The early morning climb up out of the river canyon warmed my body, but when I exhaled the breath was instantly frozen. Shadows stayed long in this open land of the Columbia River breaks and as the sun finally crested over the ridge, we could see three deer across a deep ravine. Peering through a spotting scope revealed that two does and a young buck were up and feeding. The distinctive grey bodies and white rump patches showed them to be mule deer, common in the breaks above the second largest river in the continental U.S.
The area we were hunting was public land surrounded by private holdings, making it an “island” of refuge for the deer. Steep canyon walls reached up toward the plateau, and at the bottom was the river. Along large benches of sediment deposited thousands of years ago are several apple orchards. Apple orchards are great for deer as the tall summer grasses and frequent water spraying from sprinklers means cool evenings during the hot months. As fall comes near the apples sweeten and the deer aren’t shy about their sweet tooth. But the activity of fall harvest chases the deer out of the orchards and into the arid lands above, where sage brush grows tall and offers shade and protection.
At the top of the gorge are the flatlands of the Palouse with rich, fertile soil that grows wheat. The “Great Flood” carried silt deposits from the immense Rockies of central Idaho and Montana as a large lake formed in eastern Washington. This region holds vast tracts of private land and plenty of feed for the mule deer that live here. Predators are mostly coyotes, as the deer thrive in wide open country with very little food for black bears and no cover for mountain lions. Central Washington is not often thought of as a “trophy” area, mostly because the deer don’t sport record book antlers and the hunting season is short, just nine days in mid-October.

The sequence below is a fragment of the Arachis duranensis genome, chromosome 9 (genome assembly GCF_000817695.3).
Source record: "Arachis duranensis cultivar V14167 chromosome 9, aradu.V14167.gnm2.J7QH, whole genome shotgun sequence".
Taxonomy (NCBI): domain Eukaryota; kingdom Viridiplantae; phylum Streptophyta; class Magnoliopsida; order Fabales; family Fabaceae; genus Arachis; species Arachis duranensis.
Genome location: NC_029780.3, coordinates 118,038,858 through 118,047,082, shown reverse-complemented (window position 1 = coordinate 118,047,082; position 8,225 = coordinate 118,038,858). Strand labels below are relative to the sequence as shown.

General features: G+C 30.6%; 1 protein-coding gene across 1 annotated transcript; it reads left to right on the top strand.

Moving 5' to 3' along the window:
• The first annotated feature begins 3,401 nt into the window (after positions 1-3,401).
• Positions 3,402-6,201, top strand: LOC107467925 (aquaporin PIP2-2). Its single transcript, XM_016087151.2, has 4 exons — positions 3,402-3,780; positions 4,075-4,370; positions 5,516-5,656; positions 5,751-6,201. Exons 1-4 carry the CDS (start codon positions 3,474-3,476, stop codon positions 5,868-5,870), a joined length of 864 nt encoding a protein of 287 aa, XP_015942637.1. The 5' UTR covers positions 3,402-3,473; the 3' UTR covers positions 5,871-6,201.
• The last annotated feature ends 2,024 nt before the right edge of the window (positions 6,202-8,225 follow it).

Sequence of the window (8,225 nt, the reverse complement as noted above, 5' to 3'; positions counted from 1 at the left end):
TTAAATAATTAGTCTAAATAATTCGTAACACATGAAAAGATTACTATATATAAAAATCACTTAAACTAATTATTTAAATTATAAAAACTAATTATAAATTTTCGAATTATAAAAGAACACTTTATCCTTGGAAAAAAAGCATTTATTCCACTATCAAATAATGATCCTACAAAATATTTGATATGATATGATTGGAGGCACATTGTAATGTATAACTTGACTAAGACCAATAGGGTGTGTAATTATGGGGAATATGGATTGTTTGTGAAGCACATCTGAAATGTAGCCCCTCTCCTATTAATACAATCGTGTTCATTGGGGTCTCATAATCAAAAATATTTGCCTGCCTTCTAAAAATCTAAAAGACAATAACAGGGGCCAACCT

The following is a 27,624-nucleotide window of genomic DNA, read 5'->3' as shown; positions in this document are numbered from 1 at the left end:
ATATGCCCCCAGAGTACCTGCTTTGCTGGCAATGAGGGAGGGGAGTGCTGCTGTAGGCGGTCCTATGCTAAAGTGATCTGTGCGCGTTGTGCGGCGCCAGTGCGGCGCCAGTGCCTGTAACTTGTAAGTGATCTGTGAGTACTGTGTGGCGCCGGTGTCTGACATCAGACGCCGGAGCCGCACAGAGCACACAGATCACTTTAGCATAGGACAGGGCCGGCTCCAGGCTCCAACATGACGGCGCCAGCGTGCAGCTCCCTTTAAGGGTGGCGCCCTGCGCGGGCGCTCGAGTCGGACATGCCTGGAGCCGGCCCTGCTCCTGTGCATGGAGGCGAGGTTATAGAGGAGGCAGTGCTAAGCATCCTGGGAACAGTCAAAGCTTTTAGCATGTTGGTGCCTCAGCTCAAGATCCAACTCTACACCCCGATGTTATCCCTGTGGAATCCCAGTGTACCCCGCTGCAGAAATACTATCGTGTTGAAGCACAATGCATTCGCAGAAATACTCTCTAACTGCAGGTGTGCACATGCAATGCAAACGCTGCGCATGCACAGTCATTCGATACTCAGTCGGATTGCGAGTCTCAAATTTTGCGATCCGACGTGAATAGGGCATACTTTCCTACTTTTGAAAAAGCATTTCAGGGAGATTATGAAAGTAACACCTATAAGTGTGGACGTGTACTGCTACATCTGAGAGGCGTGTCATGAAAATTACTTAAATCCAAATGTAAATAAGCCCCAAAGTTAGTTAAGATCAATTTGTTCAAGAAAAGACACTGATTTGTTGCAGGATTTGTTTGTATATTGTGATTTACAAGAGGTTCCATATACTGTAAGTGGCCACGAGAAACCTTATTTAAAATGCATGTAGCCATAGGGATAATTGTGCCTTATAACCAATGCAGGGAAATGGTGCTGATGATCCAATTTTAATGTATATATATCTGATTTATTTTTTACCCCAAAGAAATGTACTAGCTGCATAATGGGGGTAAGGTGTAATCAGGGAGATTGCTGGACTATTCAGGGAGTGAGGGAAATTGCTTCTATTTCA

This brief early fall hunting season is why the deer are found in the scablands and steep hillsides, both covered in sage. Apple orchardists begin to pick the apples and once the sun starts to rise until it is well beyond the far western horizon, crews are moving ladders, driving tractors and placing wood bins in between the rows of apple trees. Above the ridge, wheat farmers are shucking wheat with combines that have powerful lights and will use the cool nights to get the wheat harvested. During the day the bare fields are disked and then planted with winter wheat, which sprouts just before the cold winds arrive and cover the ground with a protective blanket of snow all winter, allowing for a jump start come spring thaw.
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November - December 2019